Academic journal article Educational Leadership and Administration

Social Justice Lenses and Authentic Student Voices: Enhancing Leadership for Educational Justice

Academic journal article Educational Leadership and Administration

Social Justice Lenses and Authentic Student Voices: Enhancing Leadership for Educational Justice

Article excerpt

Abstract: In addressing the issue of educational inequality and achievement gap, this research article demonstrates that critical implications could be gleaned from listening to the authentic voices of students by using a social justice lens. A social justice perspective in educational leadership is essential in evaluating the impact of race, ethnicity, class, gender, sexual orientation, poverty, and disability on the educational outcomes of students in urban schools.

**********

Recent studies have documented that students in urban schools face many educational, social, economic, and cultural challenges that are associated with race, ethnicity, and poverty (Haycock, 1998; Haycock, Jerald, and Huang, 2001; Singham, 2003). In addition, it is common knowledge now that achievement gap is a reality between mainstream students and minority students and many efforts are underway to study, understand, and dismantle the existing educational inequality (Lopez, Magdaleno, & Reis, 2006; Barone, 2006; Portes, 2005). There is also no disagreement that we need to learn as much as we can about the growing numbers of students of color and English language learners who attend urban schools so that we can increase their level of academic achievement. Miller and Endo (2004) shared the stories of urban English language learners (ELL) through a research technique called narrative inquiry. They explained the plethora of problems they encounter in the U.S. school system and recommended steps teachers can follow to help ELL students become successful in a new culture and a new language. While Lazar (2004) called for "culturally sensitive literacy teachers" in urban schools, Diller and Moule's (2005) recent primer on cross-cultural teaching accentuates the significance of recognizing culture, understanding cultural differences in the classroom, and defining cultural competency.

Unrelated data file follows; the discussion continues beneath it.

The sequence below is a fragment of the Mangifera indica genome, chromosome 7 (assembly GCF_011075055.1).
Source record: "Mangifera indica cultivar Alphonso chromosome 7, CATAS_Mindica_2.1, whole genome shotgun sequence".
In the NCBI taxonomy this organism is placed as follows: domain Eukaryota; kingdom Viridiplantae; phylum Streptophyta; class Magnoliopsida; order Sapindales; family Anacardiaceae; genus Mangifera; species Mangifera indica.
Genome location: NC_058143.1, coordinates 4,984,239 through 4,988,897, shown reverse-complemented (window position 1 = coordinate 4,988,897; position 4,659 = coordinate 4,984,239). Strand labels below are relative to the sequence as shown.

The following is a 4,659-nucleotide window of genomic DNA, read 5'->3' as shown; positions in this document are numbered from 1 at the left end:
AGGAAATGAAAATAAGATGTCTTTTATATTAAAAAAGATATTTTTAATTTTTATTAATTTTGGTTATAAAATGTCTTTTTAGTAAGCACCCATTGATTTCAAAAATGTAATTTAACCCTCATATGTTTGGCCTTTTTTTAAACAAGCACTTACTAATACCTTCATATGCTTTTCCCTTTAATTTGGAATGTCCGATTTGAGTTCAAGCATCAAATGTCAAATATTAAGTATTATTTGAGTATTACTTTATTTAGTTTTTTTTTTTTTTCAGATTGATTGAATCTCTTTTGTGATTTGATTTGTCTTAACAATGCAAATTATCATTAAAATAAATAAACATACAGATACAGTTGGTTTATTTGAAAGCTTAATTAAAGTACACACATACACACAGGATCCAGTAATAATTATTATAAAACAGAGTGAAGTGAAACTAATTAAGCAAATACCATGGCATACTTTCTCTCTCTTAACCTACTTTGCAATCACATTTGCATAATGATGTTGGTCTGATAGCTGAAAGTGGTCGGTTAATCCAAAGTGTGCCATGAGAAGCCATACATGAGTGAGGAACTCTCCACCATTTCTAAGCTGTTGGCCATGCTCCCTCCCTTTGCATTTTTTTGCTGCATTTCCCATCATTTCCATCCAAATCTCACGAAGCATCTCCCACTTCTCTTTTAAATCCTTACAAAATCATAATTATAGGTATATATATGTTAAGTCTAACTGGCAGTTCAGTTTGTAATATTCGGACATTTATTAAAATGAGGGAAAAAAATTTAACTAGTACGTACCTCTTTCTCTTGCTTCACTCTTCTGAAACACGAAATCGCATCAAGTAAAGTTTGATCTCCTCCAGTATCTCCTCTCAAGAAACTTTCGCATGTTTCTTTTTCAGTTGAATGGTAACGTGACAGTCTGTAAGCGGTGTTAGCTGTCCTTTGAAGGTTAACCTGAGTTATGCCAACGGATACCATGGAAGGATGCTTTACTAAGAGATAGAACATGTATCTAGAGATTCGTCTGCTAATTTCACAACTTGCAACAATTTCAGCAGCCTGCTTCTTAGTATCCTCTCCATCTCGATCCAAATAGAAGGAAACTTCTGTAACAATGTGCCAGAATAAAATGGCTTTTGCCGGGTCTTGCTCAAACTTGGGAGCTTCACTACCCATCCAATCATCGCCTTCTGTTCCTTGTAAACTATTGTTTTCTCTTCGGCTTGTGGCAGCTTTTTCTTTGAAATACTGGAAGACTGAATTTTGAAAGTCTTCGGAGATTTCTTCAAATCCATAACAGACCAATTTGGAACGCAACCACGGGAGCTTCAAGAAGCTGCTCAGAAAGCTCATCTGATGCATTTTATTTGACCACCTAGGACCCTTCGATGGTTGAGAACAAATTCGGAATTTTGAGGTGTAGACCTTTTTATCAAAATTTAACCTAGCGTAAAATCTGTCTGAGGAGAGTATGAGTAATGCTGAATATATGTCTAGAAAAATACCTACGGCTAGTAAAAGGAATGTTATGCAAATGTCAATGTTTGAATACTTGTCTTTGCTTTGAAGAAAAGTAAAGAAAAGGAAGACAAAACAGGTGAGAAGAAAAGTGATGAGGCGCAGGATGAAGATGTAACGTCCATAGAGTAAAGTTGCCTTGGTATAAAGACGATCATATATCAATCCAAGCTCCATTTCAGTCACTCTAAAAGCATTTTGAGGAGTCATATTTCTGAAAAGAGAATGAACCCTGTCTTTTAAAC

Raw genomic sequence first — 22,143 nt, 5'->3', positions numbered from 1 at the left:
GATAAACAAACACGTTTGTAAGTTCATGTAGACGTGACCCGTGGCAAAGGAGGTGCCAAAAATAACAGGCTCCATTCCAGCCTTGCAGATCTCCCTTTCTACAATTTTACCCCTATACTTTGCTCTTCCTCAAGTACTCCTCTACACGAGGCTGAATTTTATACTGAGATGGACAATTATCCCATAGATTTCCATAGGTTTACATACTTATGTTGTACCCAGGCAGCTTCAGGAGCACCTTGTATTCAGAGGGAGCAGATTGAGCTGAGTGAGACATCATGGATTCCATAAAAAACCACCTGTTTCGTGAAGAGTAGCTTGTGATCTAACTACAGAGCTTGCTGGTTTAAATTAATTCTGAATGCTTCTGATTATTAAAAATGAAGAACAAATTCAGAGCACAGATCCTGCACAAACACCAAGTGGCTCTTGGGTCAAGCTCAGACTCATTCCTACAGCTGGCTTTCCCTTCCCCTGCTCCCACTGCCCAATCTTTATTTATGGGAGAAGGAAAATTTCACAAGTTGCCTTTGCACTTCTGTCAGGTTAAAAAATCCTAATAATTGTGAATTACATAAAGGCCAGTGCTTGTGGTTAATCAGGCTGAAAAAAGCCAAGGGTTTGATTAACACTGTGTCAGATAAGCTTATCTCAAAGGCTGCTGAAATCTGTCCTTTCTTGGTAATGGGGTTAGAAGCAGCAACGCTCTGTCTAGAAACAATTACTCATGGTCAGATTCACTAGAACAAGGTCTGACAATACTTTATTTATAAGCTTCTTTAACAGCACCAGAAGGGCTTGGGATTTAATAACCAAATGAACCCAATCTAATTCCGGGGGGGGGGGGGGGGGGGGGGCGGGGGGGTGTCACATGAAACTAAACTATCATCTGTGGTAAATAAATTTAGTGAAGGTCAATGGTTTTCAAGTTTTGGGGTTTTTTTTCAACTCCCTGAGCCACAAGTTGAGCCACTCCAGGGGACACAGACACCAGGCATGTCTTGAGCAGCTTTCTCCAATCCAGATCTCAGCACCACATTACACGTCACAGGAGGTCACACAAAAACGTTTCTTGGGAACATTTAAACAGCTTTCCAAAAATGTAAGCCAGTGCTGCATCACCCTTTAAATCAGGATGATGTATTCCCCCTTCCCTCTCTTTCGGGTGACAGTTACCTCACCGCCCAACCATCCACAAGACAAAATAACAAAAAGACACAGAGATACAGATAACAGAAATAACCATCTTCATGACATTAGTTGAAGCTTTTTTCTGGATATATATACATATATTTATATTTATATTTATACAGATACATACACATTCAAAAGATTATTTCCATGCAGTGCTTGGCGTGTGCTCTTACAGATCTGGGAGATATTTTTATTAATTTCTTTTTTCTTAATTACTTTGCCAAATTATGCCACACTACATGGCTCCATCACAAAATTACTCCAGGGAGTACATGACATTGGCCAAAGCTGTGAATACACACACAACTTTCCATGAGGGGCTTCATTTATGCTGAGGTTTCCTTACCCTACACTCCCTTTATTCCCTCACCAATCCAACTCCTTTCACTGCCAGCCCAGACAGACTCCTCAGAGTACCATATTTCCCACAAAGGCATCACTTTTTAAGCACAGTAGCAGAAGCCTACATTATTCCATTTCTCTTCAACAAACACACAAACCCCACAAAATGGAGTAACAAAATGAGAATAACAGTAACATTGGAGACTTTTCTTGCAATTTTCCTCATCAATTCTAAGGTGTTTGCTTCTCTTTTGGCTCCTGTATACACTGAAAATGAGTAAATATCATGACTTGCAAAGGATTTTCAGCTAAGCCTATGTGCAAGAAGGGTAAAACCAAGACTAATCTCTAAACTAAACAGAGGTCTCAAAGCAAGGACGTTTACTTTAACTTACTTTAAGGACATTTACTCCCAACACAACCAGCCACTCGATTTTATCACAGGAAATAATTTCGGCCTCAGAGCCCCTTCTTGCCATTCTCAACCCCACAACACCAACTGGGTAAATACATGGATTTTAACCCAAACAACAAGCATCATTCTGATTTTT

Although there have been well-documented and well-argued positions that knowledge about urban students, standard-based instructional perspectives, and other educational reforms are dwarfed by the "power of urban poverty" (Anyon, 2005) and cannot transform the society's fundamental inequities (Aronowitz & Giroux, 1985), school leaders can contribute in many significant and practical ways in unpacking and approaching the challenge of diversity issues and pave the road for social justice to improve the schooling of urban students. While educational agencies and research institutions attempt sophisticated approaches in finding solutions to the "achievement gap," we demonstrate in this research article that critical information could be gleaned from listening to the authentic voices of students by using a social justice lens. A social justice perspective in educational leadership is essential in evaluating the impact of race, ethnicity, class, gender, sexual orientation, poverty, and disability on the educational outcomes of students in urban schools (Marshall & Oliva, 2006; Moule, 2005).

Using Social Justice Lenses

In this article, we employ the lenses of critical pedagogy (Freire, 1974; Shor, 1987; Gadotti, 1994; Wink, 1997), funds of knowledge (Moll & Gonzalez, 2001 ), politics of caring and connectedness (Valenzuela, 1999), resiliency (Trueba, 1999), and social networking (Stanton-Salazar, 2001) to analyze students' experiences and to depict the social conditions prevalent in urban schools that directly impact the achievement of poor students and minority students (Freire & Macedo, 1987; Giroux, 1988; Shor & Pari, 1999; Cushman, Kintgen, Kroll & Rose, 2001; Fehring & Green, 1987; Heffernan, 2004; McLaughlin & DeVoogd, 2004). In addition, we use the critical and political construct of "inquiry as stance" for understanding and analyzing the purposes, practices, and policies of school and its impact on students' life opportunities (Cochran-Smith, 2004). In taking inquiry as stance, we view students' learning as central, gather and analyze data from classroom and school contexts, value students' cultural and linguistic resources, and advocate for students and their families (Cochran-Smith, 2004). …

Search by... Author
Show... All Results Primary Sources Peer-reviewed

Oops!

An unknown error has occurred. Please click the button below to reload the page. If the problem persists, please try again in a little while.